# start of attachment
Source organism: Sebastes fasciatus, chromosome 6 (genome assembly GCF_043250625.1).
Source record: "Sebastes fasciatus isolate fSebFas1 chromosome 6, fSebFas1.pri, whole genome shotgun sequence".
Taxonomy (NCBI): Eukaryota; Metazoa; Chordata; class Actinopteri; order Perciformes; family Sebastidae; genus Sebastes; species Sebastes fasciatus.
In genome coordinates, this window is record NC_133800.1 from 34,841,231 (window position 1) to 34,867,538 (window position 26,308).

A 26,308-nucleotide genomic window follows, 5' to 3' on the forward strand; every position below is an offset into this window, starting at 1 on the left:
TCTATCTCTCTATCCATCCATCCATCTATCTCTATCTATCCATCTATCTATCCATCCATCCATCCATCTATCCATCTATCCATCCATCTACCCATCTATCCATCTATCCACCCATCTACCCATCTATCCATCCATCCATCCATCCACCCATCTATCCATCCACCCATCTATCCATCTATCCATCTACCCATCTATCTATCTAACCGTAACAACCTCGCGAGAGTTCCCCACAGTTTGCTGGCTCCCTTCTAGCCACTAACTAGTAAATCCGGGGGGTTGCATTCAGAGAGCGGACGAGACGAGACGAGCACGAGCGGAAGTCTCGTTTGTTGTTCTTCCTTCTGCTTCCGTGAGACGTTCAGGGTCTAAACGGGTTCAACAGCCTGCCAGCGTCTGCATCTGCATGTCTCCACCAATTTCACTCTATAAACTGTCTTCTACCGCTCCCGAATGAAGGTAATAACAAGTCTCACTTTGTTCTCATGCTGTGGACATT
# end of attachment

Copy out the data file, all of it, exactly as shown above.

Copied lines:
Source organism: Sebastes fasciatus, chromosome 6 (genome assembly GCF_043250625.1).
Source record: "Sebastes fasciatus isolate fSebFas1 chromosome 6, fSebFas1.pri, whole genome shotgun sequence".
Taxonomy (NCBI): Eukaryota; Metazoa; Chordata; class Actinopteri; order Perciformes; family Sebastidae; genus Sebastes; species Sebastes fasciatus.
In genome coordinates, this window is record NC_133800.1 from 34,841,231 (window position 1) to 34,867,538 (window position 26,308).

A 26,308-nucleotide genomic window follows, 5' to 3' on the forward strand; every position below is an offset into this window, starting at 1 on the left:
TCTATCTCTCTATCCATCCATCCATCTATCTCTATCTATCCATCTATCTATCCATCCATCCATCCATCTATCCATCTATCCATCCATCTACCCATCTATCCATCTATCCACCCATCTACCCATCTATCCATCCATCCATCCATCCACCCATCTATCCATCCACCCATCTATCCATCTATCCATCTACCCATCTATCTATCTAACCGTAACAACCTCGCGAGAGTTCCCCACAGTTTGCTGGCTCCCTTCTAGCCACTAACTAGTAAATCCGGGGGGTTGCATTCAGAGAGCGGACGAGACGAGACGAGCACGAGCGGAAGTCTCGTTTGTTGTTCTTCCTTCTGCTTCCGTGAGACGTTCAGGGTCTAAACGGGTTCAACAGCCTGCCAGCGTCTGCATCTGCATGTCTCCACCAATTTCACTCTATAAACTGTCTTCTACCGCTCCCGAATGAAGGTAATAACAAGTCTCACTTTGTTCTCATGCTGTGGACATT